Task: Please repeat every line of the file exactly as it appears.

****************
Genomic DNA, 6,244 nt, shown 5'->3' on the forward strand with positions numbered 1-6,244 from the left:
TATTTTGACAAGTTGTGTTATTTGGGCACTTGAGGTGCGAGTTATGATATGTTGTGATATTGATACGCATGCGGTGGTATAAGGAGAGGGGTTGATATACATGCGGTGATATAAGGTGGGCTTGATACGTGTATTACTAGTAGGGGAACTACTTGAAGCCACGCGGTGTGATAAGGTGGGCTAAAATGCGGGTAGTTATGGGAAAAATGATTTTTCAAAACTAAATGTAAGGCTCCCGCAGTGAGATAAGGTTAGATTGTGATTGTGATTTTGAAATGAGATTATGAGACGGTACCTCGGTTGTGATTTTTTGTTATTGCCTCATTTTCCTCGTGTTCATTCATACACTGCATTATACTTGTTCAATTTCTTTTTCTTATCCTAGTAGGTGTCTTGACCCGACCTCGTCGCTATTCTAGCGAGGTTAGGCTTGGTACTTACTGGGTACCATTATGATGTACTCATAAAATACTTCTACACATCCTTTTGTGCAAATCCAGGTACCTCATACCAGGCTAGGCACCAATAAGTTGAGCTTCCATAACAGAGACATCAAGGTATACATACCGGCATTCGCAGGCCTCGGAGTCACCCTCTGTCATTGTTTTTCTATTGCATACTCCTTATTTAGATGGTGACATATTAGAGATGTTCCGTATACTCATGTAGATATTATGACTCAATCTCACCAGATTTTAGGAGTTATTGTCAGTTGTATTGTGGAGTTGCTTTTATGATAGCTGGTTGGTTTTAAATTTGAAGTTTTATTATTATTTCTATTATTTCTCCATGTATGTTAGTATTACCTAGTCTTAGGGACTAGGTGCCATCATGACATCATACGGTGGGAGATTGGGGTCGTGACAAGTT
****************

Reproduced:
Genomic DNA, 6,244 nt, shown 5'->3' on the forward strand with positions numbered 1-6,244 from the left:
TATTTTGACAAGTTGTGTTATTTGGGCACTTGAGGTGCGAGTTATGATATGTTGTGATATTGATACGCATGCGGTGGTATAAGGAGAGGGGTTGATATACATGCGGTGATATAAGGTGGGCTTGATACGTGTATTACTAGTAGGGGAACTACTTGAAGCCACGCGGTGTGATAAGGTGGGCTAAAATGCGGGTAGTTATGGGAAAAATGATTTTTCAAAACTAAATGTAAGGCTCCCGCAGTGAGATAAGGTTAGATTGTGATTGTGATTTTGAAATGAGATTATGAGACGGTACCTCGGTTGTGATTTTTTGTTATTGCCTCATTTTCCTCGTGTTCATTCATACACTGCATTATACTTGTTCAATTTCTTTTTCTTATCCTAGTAGGTGTCTTGACCCGACCTCGTCGCTATTCTAGCGAGGTTAGGCTTGGTACTTACTGGGTACCATTATGATGTACTCATAAAATACTTCTACACATCCTTTTGTGCAAATCCAGGTACCTCATACCAGGCTAGGCACCAATAAGTTGAGCTTCCATAACAGAGACATCAAGGTATACATACCGGCATTCGCAGGCCTCGGAGTCACCCTCTGTCATTGTTTTTCTATTGCATACTCCTTATTTAGATGGTGACATATTAGAGATGTTCCGTATACTCATGTAGATATTATGACTCAATCTCACCAGATTTTAGGAGTTATTGTCAGTTGTATTGTGGAGTTGCTTTTATGATAGCTGGTTGGTTTTAAATTTGAAGTTTTATTATTATTTCTATTATTTCTCCATGTATGTTAGTATTACCTAGTCTTAGGGACTAGGTGCCATCATGACATCATACGGTGGGAGATTGGGGTCGTGACAAGTT